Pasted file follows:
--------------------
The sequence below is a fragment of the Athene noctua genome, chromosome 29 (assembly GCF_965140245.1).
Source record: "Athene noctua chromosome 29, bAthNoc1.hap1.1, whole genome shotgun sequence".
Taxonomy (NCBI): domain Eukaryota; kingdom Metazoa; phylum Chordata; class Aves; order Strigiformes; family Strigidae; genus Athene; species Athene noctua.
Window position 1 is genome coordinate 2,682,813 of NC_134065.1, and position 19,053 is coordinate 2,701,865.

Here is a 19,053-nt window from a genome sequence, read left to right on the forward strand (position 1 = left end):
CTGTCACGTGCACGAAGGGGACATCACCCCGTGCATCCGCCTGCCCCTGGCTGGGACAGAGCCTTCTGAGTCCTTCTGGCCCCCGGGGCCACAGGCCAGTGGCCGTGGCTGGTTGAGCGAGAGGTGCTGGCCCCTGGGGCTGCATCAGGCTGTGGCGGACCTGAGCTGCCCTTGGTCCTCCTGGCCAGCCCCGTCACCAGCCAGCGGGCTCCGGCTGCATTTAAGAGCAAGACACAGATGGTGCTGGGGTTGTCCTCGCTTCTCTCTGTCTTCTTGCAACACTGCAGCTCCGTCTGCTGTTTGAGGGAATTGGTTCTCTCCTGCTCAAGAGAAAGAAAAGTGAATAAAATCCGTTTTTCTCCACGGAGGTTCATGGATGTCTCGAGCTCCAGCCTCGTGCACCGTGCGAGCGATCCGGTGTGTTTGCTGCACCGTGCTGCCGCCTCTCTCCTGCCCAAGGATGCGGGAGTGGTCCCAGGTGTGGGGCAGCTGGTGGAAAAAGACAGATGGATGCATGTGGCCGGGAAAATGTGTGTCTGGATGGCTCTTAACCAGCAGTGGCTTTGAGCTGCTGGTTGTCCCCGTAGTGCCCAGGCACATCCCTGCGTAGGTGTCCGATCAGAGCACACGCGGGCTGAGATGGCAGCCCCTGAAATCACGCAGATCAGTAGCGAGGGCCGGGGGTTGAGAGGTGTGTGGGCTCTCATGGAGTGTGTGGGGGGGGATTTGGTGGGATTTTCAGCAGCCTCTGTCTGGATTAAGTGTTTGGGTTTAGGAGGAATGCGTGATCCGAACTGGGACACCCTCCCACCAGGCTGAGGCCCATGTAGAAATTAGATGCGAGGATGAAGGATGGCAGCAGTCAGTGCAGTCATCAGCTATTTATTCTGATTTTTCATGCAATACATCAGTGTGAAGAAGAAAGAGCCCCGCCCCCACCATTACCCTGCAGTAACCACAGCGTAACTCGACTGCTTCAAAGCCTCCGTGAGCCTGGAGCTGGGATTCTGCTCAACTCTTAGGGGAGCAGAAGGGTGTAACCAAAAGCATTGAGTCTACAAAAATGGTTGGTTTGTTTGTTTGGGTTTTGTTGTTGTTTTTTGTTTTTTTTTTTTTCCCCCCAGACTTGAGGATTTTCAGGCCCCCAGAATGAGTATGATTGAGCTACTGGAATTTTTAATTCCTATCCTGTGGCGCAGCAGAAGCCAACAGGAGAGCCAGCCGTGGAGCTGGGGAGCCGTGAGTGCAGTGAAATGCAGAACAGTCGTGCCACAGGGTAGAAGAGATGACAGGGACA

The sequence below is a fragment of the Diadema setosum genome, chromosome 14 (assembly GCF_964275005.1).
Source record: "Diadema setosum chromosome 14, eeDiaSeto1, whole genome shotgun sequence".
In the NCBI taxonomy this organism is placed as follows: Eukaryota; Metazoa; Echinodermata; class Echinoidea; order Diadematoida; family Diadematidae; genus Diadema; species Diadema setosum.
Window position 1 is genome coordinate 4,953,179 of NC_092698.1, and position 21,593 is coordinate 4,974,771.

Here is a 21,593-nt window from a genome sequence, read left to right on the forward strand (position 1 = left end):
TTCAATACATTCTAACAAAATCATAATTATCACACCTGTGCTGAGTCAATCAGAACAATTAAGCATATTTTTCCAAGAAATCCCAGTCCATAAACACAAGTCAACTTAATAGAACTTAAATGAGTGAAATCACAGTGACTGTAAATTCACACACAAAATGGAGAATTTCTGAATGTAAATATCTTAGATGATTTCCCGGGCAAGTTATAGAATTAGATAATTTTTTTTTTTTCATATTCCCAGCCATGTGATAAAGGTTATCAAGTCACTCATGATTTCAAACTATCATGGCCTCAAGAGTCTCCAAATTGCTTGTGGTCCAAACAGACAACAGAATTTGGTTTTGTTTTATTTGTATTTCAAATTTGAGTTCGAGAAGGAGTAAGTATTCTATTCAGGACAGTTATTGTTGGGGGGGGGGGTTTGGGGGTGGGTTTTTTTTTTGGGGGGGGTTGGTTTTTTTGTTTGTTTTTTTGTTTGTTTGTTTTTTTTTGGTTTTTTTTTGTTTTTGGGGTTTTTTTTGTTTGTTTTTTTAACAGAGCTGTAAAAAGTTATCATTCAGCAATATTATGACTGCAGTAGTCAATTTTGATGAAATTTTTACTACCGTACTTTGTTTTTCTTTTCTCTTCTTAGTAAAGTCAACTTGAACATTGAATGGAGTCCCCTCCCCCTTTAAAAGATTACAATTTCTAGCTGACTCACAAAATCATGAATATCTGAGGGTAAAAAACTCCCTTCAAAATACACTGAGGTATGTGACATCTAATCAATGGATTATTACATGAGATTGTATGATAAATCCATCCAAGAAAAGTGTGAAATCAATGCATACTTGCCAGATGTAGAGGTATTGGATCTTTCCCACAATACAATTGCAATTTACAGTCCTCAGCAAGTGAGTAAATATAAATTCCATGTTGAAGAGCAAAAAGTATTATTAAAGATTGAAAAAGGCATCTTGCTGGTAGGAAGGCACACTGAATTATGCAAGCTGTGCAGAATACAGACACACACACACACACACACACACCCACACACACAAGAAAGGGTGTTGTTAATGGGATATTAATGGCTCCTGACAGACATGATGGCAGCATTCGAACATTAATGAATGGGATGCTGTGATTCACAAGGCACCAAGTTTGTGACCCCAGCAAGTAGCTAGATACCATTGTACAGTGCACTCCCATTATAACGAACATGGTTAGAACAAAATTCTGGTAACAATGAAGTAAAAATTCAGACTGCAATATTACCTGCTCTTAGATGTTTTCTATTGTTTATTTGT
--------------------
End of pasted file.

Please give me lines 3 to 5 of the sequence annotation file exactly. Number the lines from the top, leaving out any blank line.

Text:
Taxonomy (NCBI): domain Eukaryota; kingdom Metazoa; phylum Chordata; class Aves; order Strigiformes; family Strigidae; genus Athene; species Athene noctua.
Window position 1 is genome coordinate 2,682,813 of NC_134065.1, and position 19,053 is coordinate 2,701,865.

Here is a 19,053-nt window from a genome sequence, read left to right on the forward strand (position 1 = left end):